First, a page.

During the whole process, the Office of Church Growth serves as consultant, coach, mentor and resource for the priest and for his parishioners. At every step of the way, mutual accountability is expected and reinforced by what we learn to do together, using the various gifts with which God has gifted his Church.

Equipping (lay) saints for ministry is God’s plan for his Church to grow. Equipping saints for ministry is the responsibility of every parish priest. Equipping saints for ministry can be especially challenging in churches which have experienced significant decline over the years. Yet equipped saints can turn their churches around towards a new and more vibrant life in Christ.

Give the Office of Church Growth and Evangelism a call at its toll-free number, 1-888-539-GROW, to find out more about equipping saints for the work of ministry in your parish. Roll up your sleeves: We would love to work along side you to build up the Body of Christ. We can start by turning your church around.


What are some chief inhibitors of effective lay ministry in the Church today?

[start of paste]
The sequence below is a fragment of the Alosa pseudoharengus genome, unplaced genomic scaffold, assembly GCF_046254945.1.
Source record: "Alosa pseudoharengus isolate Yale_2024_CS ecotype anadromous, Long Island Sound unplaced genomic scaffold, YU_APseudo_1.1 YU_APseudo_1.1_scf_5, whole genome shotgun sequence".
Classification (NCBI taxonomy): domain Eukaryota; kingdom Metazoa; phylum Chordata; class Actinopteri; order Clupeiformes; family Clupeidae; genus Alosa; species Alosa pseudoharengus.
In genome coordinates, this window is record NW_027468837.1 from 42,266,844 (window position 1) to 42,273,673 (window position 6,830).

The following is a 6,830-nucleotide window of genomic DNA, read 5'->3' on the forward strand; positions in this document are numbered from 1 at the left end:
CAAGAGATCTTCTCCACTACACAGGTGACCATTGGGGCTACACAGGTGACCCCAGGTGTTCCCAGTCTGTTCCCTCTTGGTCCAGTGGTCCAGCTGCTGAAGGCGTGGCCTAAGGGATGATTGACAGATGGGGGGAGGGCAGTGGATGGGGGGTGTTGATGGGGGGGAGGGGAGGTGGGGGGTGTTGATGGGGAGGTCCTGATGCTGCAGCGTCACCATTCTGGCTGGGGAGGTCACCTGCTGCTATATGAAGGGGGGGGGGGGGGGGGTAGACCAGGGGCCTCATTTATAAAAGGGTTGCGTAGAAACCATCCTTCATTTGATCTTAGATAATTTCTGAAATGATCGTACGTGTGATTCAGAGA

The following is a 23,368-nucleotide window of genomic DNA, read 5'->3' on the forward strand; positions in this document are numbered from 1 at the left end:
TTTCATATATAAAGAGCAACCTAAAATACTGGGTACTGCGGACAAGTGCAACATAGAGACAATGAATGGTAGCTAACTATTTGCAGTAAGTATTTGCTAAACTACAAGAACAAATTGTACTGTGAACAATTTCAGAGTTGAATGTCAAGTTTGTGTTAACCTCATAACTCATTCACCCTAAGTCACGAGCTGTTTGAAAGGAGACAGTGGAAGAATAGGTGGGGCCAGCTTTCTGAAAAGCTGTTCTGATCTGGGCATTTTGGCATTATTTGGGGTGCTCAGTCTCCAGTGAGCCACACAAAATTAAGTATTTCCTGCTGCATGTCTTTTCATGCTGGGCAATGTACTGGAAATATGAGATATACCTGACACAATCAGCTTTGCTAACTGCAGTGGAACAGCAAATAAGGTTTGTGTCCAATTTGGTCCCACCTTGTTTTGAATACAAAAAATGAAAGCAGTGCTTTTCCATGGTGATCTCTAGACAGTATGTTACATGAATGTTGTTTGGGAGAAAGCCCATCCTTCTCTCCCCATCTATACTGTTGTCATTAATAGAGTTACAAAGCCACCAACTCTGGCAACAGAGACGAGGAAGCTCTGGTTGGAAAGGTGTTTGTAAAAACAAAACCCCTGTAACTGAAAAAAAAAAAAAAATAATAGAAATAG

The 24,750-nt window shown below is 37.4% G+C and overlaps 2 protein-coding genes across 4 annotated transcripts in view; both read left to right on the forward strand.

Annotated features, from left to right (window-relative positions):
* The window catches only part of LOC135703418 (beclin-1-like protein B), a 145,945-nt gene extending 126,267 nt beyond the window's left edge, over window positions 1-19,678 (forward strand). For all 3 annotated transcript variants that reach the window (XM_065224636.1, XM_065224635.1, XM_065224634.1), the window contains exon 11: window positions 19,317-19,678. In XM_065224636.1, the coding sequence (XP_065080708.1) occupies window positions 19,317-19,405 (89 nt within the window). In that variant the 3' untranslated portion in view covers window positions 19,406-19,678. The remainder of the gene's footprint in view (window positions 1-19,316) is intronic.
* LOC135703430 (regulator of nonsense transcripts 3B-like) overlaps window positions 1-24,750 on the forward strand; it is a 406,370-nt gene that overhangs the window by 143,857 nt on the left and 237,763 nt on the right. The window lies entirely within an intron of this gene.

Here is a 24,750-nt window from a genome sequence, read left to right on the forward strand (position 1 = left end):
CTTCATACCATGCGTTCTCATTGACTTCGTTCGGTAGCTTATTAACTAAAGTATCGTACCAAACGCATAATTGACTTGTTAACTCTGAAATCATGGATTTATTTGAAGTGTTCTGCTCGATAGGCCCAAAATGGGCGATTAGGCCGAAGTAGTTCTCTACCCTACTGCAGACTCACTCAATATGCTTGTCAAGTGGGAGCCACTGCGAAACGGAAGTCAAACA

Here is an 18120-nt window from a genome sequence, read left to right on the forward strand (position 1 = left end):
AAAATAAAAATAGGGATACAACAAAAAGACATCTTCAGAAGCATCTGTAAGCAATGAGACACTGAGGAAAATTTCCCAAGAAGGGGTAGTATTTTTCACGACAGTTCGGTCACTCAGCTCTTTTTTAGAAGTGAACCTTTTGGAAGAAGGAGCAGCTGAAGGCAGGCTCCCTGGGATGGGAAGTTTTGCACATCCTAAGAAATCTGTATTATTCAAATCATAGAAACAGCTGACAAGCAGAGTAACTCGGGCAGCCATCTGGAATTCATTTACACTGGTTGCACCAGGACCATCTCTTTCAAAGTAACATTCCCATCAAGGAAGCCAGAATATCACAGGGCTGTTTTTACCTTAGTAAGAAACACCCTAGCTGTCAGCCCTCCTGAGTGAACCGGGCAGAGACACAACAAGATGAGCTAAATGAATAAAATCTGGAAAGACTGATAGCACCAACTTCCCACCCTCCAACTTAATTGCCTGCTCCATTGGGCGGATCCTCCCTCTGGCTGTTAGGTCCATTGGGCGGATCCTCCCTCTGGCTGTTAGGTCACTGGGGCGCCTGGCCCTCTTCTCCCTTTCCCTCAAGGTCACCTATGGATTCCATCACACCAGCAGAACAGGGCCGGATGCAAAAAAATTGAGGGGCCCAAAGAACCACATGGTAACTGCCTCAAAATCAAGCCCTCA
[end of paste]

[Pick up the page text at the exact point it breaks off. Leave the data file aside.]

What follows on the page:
How does St. Paul use the analogy of the human body to speak of the effective working of the Body of Christ? (See Romans 12:14ff, Ephesians 4:15,16)

Give examples of gifts of service and the appropriate analogy from the body.

Give examples of gifts of administration, ...of teaching gifts, etc.

Make a complete list of the various gifts St. Paul outlines in Romans 12, I Corinthians 12, and Ephesians 4. (St. Paul does not list every gift in each epistle.)

Do any of these gifts require ordination in order to be exercised in the Church?

How many of these gifts are being exercised in your parish at present?

Which of these gifts do you believe to be sorely lacking in your parish?

Is your parish top-heavy, or bottom-heavy in your assessment?

Discuss the difference between a gift as St. Paul uses the term and a talent.

Fr. John Reeves is Director of the Office of Church Growth and Evangelism, and is pastor of Holy Trinity Mission, State College, PA.